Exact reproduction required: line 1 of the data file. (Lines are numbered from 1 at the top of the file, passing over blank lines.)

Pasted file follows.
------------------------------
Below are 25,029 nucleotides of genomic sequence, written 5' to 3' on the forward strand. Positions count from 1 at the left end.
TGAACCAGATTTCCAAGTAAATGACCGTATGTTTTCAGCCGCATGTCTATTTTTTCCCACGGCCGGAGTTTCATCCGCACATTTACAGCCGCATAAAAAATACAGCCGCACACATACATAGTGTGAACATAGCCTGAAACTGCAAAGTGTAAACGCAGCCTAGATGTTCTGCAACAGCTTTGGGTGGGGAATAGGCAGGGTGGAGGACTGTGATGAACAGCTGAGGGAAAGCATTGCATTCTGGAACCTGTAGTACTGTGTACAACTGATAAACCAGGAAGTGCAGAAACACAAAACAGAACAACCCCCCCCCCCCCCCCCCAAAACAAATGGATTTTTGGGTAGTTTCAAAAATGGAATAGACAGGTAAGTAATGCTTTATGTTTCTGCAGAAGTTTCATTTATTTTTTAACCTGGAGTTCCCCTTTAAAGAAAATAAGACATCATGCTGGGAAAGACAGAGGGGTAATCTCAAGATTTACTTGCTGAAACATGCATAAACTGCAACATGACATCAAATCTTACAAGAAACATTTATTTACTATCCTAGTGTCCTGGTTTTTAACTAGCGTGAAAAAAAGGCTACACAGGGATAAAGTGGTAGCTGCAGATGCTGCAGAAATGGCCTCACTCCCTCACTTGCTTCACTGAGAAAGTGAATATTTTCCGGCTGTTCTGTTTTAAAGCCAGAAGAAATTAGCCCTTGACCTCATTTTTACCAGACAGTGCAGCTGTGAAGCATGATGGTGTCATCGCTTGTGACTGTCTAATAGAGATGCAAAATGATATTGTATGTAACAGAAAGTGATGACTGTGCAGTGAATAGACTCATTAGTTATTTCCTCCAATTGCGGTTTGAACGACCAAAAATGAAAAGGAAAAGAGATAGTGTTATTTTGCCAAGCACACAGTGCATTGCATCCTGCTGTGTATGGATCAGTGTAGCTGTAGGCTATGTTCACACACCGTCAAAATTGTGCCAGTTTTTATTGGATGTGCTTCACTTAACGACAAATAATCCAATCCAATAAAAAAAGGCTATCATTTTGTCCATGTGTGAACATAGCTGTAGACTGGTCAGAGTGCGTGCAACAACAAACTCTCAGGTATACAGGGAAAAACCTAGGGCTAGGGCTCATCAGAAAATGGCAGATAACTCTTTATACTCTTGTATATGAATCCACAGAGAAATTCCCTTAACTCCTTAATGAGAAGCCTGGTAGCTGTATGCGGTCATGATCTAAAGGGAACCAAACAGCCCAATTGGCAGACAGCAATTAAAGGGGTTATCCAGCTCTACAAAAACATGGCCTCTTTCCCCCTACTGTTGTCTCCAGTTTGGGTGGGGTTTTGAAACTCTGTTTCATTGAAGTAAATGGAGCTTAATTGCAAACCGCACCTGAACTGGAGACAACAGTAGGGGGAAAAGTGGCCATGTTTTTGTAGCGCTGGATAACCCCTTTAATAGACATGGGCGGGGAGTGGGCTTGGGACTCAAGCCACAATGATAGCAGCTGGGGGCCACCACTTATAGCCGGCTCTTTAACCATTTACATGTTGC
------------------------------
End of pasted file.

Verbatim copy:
Below are 25,029 nucleotides of genomic sequence, written 5' to 3' on the forward strand. Positions count from 1 at the left end.